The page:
Sunday, November 13, 2011


Oh you're going to feel so smart when you finish reading this. Walt and I went in to Sacramento this evening to see a show and, as usual when my colleague Jeff isn't with us, we listened to "Says You." "Says You" is great for that drive because it's just long enough to get us through the round trip. Sometimes we finish a little before our drive has ended, sometimes Walt has to do a little driving around Davis for a few blocks until the show ends (you can't park in the driveway and listen to it because Polly is barking her food head off).

The last segment of the show tonight was about the words used to describe the way that certain actions are indicated in comics. They gave the example of GRAWLIX. You all know what grawlix is, though you may hever have heard the word. This is an example of a grawlix.

SYgrawlix.jpg (37912 bytes)

It's that collection of symbols to represent bad words being spoken by the cartoon characters.

Here's another one:

SYbriffits.jpg (30443 bytes)

BRIFFITS is what they call the cloud of dust that hangs in the spot recently vacated by a fleeing character (thinks Roadrunner!)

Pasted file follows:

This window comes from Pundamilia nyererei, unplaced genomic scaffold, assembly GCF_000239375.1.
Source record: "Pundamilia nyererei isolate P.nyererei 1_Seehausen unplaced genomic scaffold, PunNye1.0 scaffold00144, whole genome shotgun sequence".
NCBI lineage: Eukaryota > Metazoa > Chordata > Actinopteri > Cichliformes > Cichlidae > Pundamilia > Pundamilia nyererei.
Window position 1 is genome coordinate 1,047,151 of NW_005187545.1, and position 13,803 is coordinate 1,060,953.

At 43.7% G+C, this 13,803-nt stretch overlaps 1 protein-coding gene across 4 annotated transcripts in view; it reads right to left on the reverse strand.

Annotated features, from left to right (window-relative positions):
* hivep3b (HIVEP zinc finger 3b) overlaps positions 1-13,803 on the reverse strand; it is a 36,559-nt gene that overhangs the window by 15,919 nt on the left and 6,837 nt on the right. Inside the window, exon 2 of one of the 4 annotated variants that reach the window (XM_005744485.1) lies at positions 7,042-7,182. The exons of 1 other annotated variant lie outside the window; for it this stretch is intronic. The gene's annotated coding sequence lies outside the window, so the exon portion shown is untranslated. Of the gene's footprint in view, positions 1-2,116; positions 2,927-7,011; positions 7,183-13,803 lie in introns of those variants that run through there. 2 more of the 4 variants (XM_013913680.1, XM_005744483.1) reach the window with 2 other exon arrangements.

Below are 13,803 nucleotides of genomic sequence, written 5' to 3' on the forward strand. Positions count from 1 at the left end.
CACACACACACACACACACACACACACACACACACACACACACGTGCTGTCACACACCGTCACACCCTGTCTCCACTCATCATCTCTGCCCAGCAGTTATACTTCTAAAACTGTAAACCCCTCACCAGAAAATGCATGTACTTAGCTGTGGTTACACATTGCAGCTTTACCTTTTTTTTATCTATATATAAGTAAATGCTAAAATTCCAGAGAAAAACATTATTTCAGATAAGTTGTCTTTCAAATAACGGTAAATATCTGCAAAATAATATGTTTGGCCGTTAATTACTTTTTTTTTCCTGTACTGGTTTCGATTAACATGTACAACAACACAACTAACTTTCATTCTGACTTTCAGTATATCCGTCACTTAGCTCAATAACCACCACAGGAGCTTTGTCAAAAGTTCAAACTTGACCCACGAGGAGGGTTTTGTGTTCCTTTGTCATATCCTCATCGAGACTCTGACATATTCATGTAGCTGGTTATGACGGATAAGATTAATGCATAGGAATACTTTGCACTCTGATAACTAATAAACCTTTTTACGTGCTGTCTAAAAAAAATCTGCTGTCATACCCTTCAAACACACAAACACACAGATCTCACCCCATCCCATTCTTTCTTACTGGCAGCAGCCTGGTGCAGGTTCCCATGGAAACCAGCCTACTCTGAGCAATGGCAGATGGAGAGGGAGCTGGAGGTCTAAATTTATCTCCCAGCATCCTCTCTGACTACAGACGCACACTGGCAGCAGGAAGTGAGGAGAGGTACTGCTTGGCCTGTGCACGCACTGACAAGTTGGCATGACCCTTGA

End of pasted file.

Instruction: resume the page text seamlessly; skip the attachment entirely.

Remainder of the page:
SYplewds.jpg (12062 bytes)

They call the flying sweat droplets around a character's head PLEWDS.

AGITRONS are wiggly lines around an object that is supposed to be shaking.

I couldn't find an example of STAGGERATION, but it is defined as the dotted lines tracing the path of an inebriated character. I became quite familiar with "staggeration" when I worked for the Physics Department at UC Berkeley. Only my boss didn't call it that. He called it the "random walk theory," which is the theory that each step a drunken man takes is totally random and there is no way to predict if he takes one step in one direction what direction his next step will be in. I typed so much about the drunk leaving a lamppost and trying to walk home that when the book ("Fundamentals of Statistical and Thermal Physics") was finally published, I gave my boss a little statue of a drunk leaning against a lamppost.

SYsolrads.jpg (2602 bytes) SOLRADS are those straight lines that emanate out from a light source like the sun or a light bulb or something like that.
INDOTHERMS are wavy rising lines used to indicate heat or steam squiggles. SYindotherm.jpg (1273 bytes)

Now just think how smart you're going to feel the next time you see a cartoon and can tell your children or grandchildren what all those special marks are called.

(Yeah, I know...they'll look at you like you're nuts.)


Harriet said...

I don't know anyone younger than a certain age that reads cartoons (especially comic strips) on a regular basis. That's part of why I share them.

Kwizgiver said...

I love learning new and unusual terms. :-) These are awesome!

Bev Sykes said...

I don't know what qualifies as "a certain age." My daughter is addicted to cartoons...of course she IS 45.